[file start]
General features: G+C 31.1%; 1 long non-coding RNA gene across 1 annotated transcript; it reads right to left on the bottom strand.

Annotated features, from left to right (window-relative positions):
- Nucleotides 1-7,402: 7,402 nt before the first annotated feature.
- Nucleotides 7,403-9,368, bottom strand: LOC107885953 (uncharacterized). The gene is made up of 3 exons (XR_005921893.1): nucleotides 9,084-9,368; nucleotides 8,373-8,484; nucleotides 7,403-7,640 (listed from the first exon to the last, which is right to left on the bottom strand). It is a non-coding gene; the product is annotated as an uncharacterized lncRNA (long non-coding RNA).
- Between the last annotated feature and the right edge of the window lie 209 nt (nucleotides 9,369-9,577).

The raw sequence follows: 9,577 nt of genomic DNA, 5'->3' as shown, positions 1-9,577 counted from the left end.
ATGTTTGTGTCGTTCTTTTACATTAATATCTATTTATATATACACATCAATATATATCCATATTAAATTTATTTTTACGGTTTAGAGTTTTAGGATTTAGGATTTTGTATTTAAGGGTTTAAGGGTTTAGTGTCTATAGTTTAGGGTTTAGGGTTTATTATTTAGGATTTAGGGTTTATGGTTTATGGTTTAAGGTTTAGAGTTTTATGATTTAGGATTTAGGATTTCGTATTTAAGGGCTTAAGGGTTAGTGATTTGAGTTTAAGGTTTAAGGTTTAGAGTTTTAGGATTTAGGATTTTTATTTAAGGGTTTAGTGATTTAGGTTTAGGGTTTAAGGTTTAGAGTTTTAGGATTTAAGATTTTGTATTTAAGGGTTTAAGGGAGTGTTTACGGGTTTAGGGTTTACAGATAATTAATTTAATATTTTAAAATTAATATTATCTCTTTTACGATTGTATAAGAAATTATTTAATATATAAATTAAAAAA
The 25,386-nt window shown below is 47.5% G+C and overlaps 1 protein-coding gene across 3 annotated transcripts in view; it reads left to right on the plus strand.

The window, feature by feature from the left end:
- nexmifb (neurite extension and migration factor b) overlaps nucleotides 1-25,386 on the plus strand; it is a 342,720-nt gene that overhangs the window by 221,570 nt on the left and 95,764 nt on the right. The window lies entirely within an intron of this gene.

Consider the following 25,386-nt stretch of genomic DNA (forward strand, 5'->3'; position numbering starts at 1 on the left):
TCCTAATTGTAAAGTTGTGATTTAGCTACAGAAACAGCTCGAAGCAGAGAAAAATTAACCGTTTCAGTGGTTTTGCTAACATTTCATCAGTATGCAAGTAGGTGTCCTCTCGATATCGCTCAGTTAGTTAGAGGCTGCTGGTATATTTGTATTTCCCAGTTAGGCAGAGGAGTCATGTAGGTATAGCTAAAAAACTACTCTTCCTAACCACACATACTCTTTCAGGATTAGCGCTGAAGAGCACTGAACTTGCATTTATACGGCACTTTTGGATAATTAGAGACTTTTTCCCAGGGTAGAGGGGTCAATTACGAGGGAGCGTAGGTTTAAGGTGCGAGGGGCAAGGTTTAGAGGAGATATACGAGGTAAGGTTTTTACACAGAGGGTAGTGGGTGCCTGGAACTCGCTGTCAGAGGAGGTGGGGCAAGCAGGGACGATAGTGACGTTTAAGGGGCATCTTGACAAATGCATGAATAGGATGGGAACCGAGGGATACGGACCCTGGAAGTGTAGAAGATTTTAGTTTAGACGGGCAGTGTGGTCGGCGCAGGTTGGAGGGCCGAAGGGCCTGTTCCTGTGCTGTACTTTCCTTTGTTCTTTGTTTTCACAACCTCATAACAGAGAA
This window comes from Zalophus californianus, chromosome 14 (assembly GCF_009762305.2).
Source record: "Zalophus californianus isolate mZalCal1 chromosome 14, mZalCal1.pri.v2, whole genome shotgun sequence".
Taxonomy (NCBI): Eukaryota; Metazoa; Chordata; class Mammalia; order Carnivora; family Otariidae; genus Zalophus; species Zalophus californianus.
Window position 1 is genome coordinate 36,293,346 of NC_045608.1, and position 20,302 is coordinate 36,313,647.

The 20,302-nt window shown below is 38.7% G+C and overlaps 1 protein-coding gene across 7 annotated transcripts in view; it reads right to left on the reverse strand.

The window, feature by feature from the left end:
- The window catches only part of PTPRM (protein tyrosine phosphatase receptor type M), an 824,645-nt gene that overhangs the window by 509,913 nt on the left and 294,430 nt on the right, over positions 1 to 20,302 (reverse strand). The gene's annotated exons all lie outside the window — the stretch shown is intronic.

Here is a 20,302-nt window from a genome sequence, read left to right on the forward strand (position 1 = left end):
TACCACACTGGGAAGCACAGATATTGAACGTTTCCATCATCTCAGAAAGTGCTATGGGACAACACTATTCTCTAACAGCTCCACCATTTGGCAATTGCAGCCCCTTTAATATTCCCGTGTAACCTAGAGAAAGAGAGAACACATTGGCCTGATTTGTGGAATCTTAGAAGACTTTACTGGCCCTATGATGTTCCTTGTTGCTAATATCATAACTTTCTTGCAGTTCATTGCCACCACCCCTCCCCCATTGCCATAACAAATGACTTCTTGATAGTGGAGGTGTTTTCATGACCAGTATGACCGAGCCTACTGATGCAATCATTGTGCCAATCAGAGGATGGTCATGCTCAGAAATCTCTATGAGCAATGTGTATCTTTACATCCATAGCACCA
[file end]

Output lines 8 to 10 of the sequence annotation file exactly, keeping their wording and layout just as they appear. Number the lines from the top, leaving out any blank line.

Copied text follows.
The 25,386-nt window shown below is 47.5% G+C and overlaps 1 protein-coding gene across 3 annotated transcripts in view; it reads left to right on the plus strand.

The window, feature by feature from the left end:
- nexmifb (neurite extension and migration factor b) overlaps nucleotides 1-25,386 on the plus strand; it is a 342,720-nt gene that overhangs the window by 221,570 nt on the left and 95,764 nt on the right. The window lies entirely within an intron of this gene.